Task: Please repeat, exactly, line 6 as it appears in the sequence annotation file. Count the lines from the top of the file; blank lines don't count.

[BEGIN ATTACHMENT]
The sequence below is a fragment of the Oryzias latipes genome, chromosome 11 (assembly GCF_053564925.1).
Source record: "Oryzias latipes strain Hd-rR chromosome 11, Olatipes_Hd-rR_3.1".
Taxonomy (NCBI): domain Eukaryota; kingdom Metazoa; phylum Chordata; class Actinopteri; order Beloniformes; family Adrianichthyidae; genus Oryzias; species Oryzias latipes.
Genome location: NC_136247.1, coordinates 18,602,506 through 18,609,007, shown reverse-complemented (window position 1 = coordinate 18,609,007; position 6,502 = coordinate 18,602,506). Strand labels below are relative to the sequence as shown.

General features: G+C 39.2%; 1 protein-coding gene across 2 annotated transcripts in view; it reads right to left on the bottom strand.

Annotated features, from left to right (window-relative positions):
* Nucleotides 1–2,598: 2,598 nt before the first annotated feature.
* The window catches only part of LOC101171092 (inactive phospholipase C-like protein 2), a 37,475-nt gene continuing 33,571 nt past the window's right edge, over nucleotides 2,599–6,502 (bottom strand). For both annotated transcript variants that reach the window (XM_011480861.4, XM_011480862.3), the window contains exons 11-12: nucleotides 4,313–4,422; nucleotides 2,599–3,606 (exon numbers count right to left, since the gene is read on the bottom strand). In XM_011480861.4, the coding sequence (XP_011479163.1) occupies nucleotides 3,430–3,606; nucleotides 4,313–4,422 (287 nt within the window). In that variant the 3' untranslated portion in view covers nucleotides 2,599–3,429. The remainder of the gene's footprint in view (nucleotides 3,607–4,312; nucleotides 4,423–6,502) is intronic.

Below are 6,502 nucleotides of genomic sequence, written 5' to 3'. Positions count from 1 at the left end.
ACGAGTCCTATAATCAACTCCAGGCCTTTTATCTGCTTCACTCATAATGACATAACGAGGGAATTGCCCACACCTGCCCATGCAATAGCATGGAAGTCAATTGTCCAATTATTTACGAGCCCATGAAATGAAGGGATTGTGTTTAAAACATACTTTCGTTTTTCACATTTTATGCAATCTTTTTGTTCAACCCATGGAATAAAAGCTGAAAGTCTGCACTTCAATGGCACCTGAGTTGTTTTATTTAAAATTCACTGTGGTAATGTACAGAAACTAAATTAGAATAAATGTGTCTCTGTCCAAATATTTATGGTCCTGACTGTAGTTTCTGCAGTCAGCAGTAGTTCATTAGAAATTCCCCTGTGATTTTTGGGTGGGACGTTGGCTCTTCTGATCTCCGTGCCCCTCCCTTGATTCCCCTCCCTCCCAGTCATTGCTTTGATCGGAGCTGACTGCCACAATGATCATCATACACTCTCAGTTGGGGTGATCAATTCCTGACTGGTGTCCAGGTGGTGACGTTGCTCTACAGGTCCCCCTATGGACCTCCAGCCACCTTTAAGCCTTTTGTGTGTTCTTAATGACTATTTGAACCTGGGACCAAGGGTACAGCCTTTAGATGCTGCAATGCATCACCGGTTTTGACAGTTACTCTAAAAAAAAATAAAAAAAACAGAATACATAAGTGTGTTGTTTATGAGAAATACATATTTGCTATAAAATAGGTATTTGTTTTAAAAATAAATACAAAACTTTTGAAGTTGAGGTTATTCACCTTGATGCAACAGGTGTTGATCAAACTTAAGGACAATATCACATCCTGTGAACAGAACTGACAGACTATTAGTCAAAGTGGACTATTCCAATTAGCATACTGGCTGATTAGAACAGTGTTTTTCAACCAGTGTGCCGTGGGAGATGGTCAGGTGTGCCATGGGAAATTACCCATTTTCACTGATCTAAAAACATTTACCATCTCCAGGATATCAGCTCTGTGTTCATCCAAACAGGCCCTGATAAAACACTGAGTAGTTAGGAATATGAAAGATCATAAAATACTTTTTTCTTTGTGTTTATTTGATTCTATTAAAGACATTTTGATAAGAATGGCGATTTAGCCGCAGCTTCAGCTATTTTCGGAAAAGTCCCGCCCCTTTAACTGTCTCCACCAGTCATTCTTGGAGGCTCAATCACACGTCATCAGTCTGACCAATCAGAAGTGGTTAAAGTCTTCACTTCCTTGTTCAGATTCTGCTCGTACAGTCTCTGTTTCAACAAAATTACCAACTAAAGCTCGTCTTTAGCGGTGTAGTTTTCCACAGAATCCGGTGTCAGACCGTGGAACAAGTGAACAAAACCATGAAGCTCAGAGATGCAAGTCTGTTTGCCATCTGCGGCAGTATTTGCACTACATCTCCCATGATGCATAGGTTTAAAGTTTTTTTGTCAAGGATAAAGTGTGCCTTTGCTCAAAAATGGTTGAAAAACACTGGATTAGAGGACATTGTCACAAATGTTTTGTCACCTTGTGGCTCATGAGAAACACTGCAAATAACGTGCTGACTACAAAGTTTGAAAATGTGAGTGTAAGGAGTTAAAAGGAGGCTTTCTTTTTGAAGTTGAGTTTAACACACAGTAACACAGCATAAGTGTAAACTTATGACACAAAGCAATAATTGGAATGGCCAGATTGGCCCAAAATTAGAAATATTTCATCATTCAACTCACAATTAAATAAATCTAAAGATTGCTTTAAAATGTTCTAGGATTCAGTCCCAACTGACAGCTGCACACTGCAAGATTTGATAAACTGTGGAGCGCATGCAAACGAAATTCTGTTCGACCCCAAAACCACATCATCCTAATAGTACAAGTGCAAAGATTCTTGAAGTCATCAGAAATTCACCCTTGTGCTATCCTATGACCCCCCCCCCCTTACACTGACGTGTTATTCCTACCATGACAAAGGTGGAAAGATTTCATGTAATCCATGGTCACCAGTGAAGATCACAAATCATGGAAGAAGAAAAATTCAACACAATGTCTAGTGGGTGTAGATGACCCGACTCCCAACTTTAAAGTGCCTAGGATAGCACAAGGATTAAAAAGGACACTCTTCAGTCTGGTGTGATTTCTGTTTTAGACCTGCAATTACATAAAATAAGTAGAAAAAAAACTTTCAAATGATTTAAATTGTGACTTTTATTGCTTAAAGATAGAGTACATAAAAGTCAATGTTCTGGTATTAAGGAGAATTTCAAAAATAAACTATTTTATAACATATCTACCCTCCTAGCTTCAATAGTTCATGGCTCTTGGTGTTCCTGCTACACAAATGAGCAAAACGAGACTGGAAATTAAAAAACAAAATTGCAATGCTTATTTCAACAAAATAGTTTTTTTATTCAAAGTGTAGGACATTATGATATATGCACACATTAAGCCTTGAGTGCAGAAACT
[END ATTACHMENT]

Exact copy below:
Annotated features, from left to right (window-relative positions):